All this disregard for philosophy! And by people who use logical, reasoned arguments to attempt to dispel it as useless! Essentially using philosophy to dismiss philosophy! Whats that called again..hmmm....oh yes, a **>>CONTRADICTION<<**. Oh, and BTW has anyone ever heard of ethics, or political philosophy? (Dont say political science, never was a science, never will be.) Lets not forget philosophys more concrete offspring!

 

P.S. Math sux! ;)( actually i suk at it, bad, since like 2nd grade)

 

P.P.S. I think I remember reading somewhere that chaos theory seems to be a branch of mathematics that is internally logical AND seems to be mirrored in the real world. Is this true?

Edited by Maximius

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Due to the fact that its is ultimately founded on  analytic logic, a branch of philosophy. But you admitted in your later post that mathematics is only partially useful for describing the world, it has its qualifications as an explanatory tool as powerful as it is.  So while the internal logic of mathematics may be certain, you have no *certainty* about its applications.  And Im referring to philosophical certainty, absolute certainty.

 

All this disregard for philosophy!  And by people who use logical, reasoned arguments to attempt to dispel it as useless!  Essentially using philosophy to dismiss philosophy!  Whats that called again..hmmm....oh yes, a **>>CONTRADICTION<<**.  Oh, and BTW has anyone ever heard of ethics, or political philosophy? (Dont say political science, never was a science, never will be.)  Lets not forget philosophys more concrete offspring!

 

Reason and logic are not part of philosophy. Philosophers use and abuse reason and logic to prattle on about a lot of nonsense that's no good to anyone, but cannot claim reason and logic for themselves.

 

You cannot say that any argument which uses a reasonable, logical structure is a philosophical debate. Certain truths - like if you have n number of objects and you add one, you then have more then n objects - do not require philosical debate, even though they are reaonable and locigal.

Reason and logic exist separate from philosophy.


Civillisation will not attain perfection until the last stone, from the last church, falls on the last priest.

- Emil Zola

 

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Philosophy, n., 1. The study or science of the truths or principles underlying all knowledge and being (or reality).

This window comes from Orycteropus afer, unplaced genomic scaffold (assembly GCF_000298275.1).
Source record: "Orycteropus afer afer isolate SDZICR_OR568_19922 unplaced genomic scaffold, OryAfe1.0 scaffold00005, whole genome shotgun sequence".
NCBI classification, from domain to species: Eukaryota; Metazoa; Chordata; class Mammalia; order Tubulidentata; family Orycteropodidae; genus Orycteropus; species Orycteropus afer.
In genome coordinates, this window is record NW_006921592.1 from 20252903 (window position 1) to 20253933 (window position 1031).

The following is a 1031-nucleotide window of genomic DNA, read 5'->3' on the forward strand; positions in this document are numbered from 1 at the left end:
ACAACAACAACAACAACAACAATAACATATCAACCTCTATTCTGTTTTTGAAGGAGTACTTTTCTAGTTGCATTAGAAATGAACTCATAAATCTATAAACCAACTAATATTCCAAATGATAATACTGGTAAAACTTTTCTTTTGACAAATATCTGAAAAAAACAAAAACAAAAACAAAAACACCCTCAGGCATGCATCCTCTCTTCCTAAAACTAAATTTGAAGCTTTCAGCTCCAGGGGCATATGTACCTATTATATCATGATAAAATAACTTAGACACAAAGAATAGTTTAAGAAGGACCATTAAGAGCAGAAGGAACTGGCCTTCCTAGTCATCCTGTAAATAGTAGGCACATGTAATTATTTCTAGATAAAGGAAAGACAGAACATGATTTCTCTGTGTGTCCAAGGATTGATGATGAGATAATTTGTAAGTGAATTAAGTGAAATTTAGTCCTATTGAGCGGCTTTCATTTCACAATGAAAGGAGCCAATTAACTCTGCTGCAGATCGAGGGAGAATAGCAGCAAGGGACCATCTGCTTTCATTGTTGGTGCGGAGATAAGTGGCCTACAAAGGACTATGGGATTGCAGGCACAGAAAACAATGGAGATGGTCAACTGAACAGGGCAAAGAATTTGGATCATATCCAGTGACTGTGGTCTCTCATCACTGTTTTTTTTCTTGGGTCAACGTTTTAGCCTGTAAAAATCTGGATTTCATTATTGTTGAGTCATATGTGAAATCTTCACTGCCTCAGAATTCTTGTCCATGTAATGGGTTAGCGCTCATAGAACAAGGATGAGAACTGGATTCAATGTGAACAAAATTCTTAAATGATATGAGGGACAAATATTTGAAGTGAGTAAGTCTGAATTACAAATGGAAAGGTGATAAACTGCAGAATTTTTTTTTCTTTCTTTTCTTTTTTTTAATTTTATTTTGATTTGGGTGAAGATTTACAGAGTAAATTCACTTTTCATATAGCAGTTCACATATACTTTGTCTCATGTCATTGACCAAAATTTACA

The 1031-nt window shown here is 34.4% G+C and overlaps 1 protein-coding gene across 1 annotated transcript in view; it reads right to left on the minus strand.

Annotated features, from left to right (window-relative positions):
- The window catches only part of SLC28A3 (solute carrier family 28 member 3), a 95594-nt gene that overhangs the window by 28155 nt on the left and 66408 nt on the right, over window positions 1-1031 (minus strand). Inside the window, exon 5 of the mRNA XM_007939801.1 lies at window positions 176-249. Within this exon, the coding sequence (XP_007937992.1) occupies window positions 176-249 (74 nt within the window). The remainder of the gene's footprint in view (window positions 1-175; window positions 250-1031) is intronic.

Reason, n., 1. Logic. a premise of an argument. 2. Philosophy. intellect as opposed to sensibility.

 

Logic, n., 1. The science which investigates the principles governing correct or reliable inference. 2. reasoning or argumentation, or an instance of it. 3. The system or principles of reasoning applicable to any branch of knowledge or study.

 

I think you are arguing over semantics to a degree there oDDity, although you are correct, logic and reason can be considered without reference to philosphy per se. But agnosticism is a philosophical viewpoint, and musing over the mode of creation is a highly philosophical pursuit, although you can put it in the realm of science up to a point using reason and logic.

 

I am a professional scientist (a biologist specialising on mammalian zoology), so I am used to making assumptions in order to test ideas, and working in terms of probabilities instead of certainties. But in a practical sense you have to be able to say, "I make the assumption that it is so staggeringly unlikely that gravity will change suddenly, that I will proceed as though it is absolutely certain that the laws of gravity as I currently understand them are correct", otherwise you will get nowhere fast.

 

Certainty, or rather a close approximation of certainty based on reason, logic and probability allows you to proceed with some endevour without getting too flustered about what-ifs and endless philosophical wanderings.

 

But being certain of something when reason, logic and probability should give you plenty of cause to doubt is very foolish and dangerous, and is the sort of attitude that creates scuicide bombers and holy wars, and endless suffering. And people often get too caught up in deep philosophical arguments to notice that the world is turning to shit around them. Action based on reason, logic and common sense is better than blowing hot philosophical air and doing nothing.